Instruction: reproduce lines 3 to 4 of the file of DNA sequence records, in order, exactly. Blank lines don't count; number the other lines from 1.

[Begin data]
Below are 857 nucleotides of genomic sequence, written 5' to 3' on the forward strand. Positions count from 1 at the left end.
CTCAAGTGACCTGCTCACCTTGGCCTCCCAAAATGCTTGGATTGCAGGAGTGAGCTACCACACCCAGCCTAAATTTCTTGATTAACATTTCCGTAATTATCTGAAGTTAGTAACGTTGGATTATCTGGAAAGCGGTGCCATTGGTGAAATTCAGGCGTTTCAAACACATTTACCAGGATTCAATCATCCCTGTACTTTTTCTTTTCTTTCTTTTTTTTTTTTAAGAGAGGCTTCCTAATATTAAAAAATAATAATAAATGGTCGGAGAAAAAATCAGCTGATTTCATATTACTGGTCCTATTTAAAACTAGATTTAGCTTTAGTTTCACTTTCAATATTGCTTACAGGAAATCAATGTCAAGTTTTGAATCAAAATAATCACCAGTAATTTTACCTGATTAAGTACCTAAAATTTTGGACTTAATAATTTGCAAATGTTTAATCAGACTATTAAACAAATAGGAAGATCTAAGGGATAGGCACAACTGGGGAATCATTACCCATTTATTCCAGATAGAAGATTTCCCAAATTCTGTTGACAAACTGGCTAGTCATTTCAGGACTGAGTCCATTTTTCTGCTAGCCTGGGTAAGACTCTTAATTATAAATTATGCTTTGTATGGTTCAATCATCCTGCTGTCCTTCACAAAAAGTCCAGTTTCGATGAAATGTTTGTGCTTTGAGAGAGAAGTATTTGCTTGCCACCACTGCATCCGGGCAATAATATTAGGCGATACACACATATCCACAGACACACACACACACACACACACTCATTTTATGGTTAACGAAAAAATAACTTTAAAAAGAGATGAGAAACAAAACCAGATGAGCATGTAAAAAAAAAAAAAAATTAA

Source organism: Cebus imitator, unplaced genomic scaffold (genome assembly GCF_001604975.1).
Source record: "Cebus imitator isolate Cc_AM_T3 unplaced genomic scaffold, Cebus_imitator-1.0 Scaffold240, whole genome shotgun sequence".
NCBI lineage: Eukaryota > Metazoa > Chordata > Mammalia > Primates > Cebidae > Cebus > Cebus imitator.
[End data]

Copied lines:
Source organism: Cebus imitator, unplaced genomic scaffold (genome assembly GCF_001604975.1).
Source record: "Cebus imitator isolate Cc_AM_T3 unplaced genomic scaffold, Cebus_imitator-1.0 Scaffold240, whole genome shotgun sequence".